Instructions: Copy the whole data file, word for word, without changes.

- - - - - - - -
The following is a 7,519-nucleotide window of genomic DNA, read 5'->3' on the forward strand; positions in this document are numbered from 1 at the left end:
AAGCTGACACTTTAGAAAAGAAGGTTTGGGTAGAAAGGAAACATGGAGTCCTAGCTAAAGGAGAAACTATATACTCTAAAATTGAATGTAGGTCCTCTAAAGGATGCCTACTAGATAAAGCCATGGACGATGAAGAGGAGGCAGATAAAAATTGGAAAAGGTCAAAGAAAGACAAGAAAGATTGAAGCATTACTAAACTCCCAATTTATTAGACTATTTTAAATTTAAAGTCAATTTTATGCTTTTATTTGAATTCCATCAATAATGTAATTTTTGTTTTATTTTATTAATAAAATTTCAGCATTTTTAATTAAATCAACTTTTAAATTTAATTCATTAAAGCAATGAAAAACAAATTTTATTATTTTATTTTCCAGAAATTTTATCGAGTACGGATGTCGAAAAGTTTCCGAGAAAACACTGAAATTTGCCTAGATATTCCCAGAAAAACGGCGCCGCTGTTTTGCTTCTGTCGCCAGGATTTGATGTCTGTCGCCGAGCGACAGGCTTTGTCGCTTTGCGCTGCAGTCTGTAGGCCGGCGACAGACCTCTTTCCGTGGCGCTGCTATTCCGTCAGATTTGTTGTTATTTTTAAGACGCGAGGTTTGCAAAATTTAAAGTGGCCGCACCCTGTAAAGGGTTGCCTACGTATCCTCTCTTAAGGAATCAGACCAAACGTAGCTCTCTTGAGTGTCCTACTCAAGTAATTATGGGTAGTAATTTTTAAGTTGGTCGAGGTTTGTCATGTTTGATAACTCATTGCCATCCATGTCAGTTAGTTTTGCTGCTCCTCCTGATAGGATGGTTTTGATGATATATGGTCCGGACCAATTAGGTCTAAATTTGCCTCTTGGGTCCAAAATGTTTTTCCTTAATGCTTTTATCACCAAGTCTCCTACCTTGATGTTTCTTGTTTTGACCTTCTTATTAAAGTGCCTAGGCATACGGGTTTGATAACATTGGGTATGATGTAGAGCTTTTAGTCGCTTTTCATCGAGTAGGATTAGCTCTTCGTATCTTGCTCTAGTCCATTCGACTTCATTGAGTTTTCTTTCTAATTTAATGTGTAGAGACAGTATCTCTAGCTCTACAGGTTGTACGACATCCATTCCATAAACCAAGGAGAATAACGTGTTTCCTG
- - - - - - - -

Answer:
The following is a 7,519-nucleotide window of genomic DNA, read 5'->3' on the forward strand; positions in this document are numbered from 1 at the left end:
AAGCTGACACTTTAGAAAAGAAGGTTTGGGTAGAAAGGAAACATGGAGTCCTAGCTAAAGGAGAAACTATATACTCTAAAATTGAATGTAGGTCCTCTAAAGGATGCCTACTAGATAAAGCCATGGACGATGAAGAGGAGGCAGATAAAAATTGGAAAAGGTCAAAGAAAGACAAGAAAGATTGAAGCATTACTAAACTCCCAATTTATTAGACTATTTTAAATTTAAAGTCAATTTTATGCTTTTATTTGAATTCCATCAATAATGTAATTTTTGTTTTATTTTATTAATAAAATTTCAGCATTTTTAATTAAATCAACTTTTAAATTTAATTCATTAAAGCAATGAAAAACAAATTTTATTATTTTATTTTCCAGAAATTTTATCGAGTACGGATGTCGAAAAGTTTCCGAGAAAACACTGAAATTTGCCTAGATATTCCCAGAAAAACGGCGCCGCTGTTTTGCTTCTGTCGCCAGGATTTGATGTCTGTCGCCGAGCGACAGGCTTTGTCGCTTTGCGCTGCAGTCTGTAGGCCGGCGACAGACCTCTTTCCGTGGCGCTGCTATTCCGTCAGATTTGTTGTTATTTTTAAGACGCGAGGTTTGCAAAATTTAAAGTGGCCGCACCCTGTAAAGGGTTGCCTACGTATCCTCTCTTAAGGAATCAGACCAAACGTAGCTCTCTTGAGTGTCCTACTCAAGTAATTATGGGTAGTAATTTTTAAGTTGGTCGAGGTTTGTCATGTTTGATAACTCATTGCCATCCATGTCAGTTAGTTTTGCTGCTCCTCCTGATAGGATGGTTTTGATGATATATGGTCCGGACCAATTAGGTCTAAATTTGCCTCTTGGGTCCAAAATGTTTTTCCTTAATGCTTTTATCACCAAGTCTCCTACCTTGATGTTTCTTGTTTTGACCTTCTTATTAAAGTGCCTAGGCATACGGGTTTGATAACATTGGGTATGATGTAGAGCTTTTAGTCGCTTTTCATCGAGTAGGATTAGCTCTTCGTATCTTGCTCTAGTCCATTCGACTTCATTGAGTTTTCTTTCTAATTTAATGTGTAGAGACAGTATCTCTAGCTCTACAGGTTGTACGACATCCATTCCATAAACCAAGGAGAATAACGTGTTTCCTG